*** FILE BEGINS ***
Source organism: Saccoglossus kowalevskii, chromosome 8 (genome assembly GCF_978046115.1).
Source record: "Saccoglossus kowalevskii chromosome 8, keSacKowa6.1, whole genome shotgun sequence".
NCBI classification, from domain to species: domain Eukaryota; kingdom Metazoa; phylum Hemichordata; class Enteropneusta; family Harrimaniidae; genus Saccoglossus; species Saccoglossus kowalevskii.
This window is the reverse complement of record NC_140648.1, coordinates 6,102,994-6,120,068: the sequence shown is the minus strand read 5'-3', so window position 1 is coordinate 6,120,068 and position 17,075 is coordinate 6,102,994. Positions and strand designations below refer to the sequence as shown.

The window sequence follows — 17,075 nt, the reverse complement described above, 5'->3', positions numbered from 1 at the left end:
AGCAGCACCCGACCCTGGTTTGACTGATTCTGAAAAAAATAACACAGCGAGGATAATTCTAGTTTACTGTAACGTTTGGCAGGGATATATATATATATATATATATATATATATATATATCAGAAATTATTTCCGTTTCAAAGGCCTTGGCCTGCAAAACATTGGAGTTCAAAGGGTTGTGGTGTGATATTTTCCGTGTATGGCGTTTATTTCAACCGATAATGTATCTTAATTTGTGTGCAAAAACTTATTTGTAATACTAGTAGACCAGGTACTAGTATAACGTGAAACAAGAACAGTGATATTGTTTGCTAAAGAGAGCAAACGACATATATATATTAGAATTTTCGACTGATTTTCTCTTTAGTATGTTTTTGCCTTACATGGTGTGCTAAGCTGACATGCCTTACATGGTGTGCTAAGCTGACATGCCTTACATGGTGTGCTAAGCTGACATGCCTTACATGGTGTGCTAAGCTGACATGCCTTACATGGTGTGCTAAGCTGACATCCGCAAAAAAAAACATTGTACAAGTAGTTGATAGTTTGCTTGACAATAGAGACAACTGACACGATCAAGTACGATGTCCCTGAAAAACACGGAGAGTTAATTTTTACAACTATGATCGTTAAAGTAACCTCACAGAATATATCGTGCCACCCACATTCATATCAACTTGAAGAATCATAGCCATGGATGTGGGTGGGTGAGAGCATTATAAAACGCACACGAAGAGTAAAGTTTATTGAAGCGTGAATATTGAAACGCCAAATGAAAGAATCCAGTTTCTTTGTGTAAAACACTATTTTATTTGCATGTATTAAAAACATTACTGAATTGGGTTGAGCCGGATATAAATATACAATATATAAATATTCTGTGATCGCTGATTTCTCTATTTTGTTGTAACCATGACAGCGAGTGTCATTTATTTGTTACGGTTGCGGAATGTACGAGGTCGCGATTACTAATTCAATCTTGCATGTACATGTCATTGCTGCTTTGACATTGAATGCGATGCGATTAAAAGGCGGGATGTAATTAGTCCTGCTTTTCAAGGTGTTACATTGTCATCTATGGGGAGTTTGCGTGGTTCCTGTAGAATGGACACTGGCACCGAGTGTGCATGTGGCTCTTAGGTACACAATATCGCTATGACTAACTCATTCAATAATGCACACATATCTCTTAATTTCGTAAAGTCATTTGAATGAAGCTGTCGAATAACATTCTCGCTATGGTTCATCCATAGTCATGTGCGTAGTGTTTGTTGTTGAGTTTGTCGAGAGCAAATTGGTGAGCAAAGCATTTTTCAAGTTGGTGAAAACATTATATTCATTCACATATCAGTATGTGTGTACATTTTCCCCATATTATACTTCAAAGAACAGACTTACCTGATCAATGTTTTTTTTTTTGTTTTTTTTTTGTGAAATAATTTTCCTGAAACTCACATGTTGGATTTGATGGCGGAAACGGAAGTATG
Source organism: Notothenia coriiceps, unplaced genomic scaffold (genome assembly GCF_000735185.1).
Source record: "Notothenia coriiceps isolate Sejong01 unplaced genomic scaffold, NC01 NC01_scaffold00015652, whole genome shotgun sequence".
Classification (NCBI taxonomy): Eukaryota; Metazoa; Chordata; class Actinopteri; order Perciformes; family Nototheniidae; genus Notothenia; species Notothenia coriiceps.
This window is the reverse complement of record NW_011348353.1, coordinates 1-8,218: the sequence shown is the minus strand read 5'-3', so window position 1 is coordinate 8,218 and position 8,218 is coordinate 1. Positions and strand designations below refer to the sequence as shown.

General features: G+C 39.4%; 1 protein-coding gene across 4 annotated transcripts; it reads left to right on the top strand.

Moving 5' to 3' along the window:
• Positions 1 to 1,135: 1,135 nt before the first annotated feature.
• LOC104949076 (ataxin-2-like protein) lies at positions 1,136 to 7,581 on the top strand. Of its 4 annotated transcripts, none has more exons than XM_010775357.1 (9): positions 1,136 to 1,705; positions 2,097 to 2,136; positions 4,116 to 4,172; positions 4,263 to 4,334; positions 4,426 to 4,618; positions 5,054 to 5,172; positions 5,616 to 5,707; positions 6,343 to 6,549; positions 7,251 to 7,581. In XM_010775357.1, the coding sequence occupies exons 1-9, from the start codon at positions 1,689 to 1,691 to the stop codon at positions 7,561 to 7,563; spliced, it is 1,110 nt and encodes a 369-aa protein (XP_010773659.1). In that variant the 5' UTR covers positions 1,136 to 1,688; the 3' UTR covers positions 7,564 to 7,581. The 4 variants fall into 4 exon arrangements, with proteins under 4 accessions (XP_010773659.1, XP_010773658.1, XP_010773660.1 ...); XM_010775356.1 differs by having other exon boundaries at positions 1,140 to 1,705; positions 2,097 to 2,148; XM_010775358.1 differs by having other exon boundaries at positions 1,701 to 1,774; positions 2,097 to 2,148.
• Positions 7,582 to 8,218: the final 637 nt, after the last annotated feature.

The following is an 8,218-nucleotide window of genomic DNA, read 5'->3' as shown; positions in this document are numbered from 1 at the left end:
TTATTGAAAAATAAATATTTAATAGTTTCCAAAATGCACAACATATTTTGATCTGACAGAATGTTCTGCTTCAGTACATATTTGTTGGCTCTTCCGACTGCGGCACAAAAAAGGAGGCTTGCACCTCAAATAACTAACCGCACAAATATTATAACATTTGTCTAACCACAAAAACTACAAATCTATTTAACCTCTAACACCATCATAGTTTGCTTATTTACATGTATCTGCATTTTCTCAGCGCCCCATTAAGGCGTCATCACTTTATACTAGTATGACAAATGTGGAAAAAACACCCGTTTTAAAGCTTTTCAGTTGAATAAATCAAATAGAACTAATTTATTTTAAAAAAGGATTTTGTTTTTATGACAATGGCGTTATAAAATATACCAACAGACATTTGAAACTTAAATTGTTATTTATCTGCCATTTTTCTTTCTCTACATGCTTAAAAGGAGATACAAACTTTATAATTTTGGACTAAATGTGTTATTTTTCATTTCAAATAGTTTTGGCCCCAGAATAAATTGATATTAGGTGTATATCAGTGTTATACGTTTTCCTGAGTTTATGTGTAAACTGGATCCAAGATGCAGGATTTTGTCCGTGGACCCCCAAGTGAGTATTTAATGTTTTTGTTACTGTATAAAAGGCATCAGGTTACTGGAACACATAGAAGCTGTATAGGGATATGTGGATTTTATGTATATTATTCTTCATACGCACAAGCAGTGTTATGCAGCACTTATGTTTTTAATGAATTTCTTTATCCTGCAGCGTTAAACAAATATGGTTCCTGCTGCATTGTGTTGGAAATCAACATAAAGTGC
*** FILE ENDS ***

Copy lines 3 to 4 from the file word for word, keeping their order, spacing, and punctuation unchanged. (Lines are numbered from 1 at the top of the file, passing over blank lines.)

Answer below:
NCBI classification, from domain to species: domain Eukaryota; kingdom Metazoa; phylum Hemichordata; class Enteropneusta; family Harrimaniidae; genus Saccoglossus; species Saccoglossus kowalevskii.
This window is the reverse complement of record NC_140648.1, coordinates 6,102,994-6,120,068: the sequence shown is the minus strand read 5'-3', so window position 1 is coordinate 6,120,068 and position 17,075 is coordinate 6,102,994. Positions and strand designations below refer to the sequence as shown.